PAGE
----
Next, you'll want to isolate your area of interest. Create a point vector for each of your city centers, and generate a 50km buffer from it. Again, make sure your point vector is in a projected SRS, else you'll create a 50 degrees buffer encompassing most of Eurasia. For QGIS, that's Vector -> Geoprocessing Tools -> Buffer, whereas for ArcGIS it's Analysis toolbox -> Proximity toolset -> Buffer. Remember to put it 50000, not 50. Then you'll need to cut your DEM raster with it. In QGIS, that's Raster -> Extration -> Clipper, and in ArcGIS it's Data Management toolbox -> Raster toolset -> Raster Processing toolset -> Clip.

With your isolated DEM raster in hand, go generate the slope. In QGIS, that's Raster -> Analysis -> DEM, and then select Slope on the Mode. In ArcGIS, it's part of the Spatial Analyst toolbox and the 3D Analyst toolbox, under Surface toolset. Now, parts of both toolboxes are only available as payed extensions, and I don't know if that's the case for Slope. Anyway, regardless of the software, slope can be calculated in degrees as well as percentage. Since you want areas with < 15% slope, beware not to choose degrees during the process.

Step 3: Analysing the slope

Next, you'll turn your slope raster (in which currently pixels have a slope value) into a binary raster (that is, each pixel will either be 0 - non-acceptable slope - or 1 - acceptable slope). To do so, you'll need map algebra. In QGIS it's in Raster -> Raster Calculator, and in ArcGIS it's Spatial Analyst toolbox -> Map Algebra toolset -> Raster Calculator. Your expression should be something like "Raster1" <= 15.

Now, what the sloping algorithm does is calculate the probable slope of each pixel based on the surrounding pixels. For a more in-depth view, read about it here. That may leave your area with a salt-and-pepper look after you turn it into binary, with plenty of isolated pixels of "possible" buildable land. If that's what you wanted, then you're done! If, however, you want a minimum contiguous area to be able to call it a building area, then you'll have to generalize your data.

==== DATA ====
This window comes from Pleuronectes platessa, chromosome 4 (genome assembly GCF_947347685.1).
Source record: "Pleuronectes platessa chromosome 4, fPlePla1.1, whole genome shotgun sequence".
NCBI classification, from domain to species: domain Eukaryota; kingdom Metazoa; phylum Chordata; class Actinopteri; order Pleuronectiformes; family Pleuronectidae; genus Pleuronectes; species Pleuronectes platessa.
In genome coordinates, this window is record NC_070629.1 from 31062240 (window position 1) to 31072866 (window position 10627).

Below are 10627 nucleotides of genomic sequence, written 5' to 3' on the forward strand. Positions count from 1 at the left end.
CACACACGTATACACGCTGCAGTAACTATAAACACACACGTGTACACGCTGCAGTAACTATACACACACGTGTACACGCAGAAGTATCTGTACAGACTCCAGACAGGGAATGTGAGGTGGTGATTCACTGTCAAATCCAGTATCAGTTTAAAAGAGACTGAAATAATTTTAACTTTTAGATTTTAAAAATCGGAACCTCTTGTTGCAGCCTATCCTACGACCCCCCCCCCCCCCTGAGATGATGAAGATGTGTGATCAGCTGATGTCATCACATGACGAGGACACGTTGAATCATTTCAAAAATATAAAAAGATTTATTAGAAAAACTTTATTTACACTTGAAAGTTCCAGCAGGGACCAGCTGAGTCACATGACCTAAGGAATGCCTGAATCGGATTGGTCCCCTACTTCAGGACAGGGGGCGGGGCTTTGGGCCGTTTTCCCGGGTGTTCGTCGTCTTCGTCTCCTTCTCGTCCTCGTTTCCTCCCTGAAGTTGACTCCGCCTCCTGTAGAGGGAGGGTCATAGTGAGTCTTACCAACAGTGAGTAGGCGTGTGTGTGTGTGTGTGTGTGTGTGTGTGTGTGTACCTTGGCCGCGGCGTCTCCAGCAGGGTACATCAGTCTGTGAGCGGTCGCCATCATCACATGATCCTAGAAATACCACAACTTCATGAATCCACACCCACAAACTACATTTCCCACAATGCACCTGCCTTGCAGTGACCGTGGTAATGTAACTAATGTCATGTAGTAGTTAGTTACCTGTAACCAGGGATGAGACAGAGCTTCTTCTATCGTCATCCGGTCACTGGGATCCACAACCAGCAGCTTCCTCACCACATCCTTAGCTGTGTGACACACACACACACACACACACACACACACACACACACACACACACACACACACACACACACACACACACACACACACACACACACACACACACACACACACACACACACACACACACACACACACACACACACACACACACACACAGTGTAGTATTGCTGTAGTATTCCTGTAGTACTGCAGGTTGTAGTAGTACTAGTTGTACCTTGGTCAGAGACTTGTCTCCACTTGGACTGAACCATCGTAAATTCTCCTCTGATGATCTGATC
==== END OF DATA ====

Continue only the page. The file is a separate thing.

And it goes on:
Many softwares do that, but, afaik, ArcGIS isn't one of them. But QGIS does, in Raster -> Analysis -> Sieve. Here you'll define the minimum number of pixels to be part of a set; any number smaller than that will be mixed with surrounding pixels. The number of pixels should be a reflection of the minimum area you want, based on the spatial resolution of the original DEM. Note, however, that this alters your accuracy somewhat, so use it with care.

Else, this is it. You can later isolate water and wetland by overlaying a vector layer with those informations and further clipping your raster with it.


You can download a European-wide DTM from the European Environmental Agency Or use other open DTMs of Germany like this

As your calculations are in SI units, you should probably use a projected grid like ETRS-LAEA (EPSG:3035) which is the scientific standard in the EU. Germany-specific grids will aslo work, as well as global ones, just make sure that all your layers and the GIS program map/canvas use the same one, if not, you may need to reproject/transform them. Some guides on working with projections you can find here: QGIS and ArcMap

The basic workflow should be like this:

  1. Create a point layer with 15 points representing the city centers
  2. Use a Buffer tool to create a 50 KM buffer from these points.
  3. Use the resulting polygon layer to Clip the DTM (not a must, but will greatly reduce the processing time)
  4. From your (clipped) DTM, run a Slope tool to calculate the slope. usually the tools in the GIS realm give results in degrees, but double check that to make sure they aren't in percent.
  5. Run a reclassification or conditional raster calculator on the slope layer were <15 is 1 and >15 is 0.
  6. Run a Zonal Statistics tool using the buffer areas as zones, and the reclassified slope as values. You need either pixel count or area calculation in order to be able to calculate surface percentages in one way or another.

If you want to exclude water surfaces, you can use the WWF's Global Lakes and Wetlands database to further define the polygonal areas.

You are more than welcome to search gis.stackexchange for questions about each step of your workflow as well as other topics, and also ask your own questions if you still need help or encounter problems.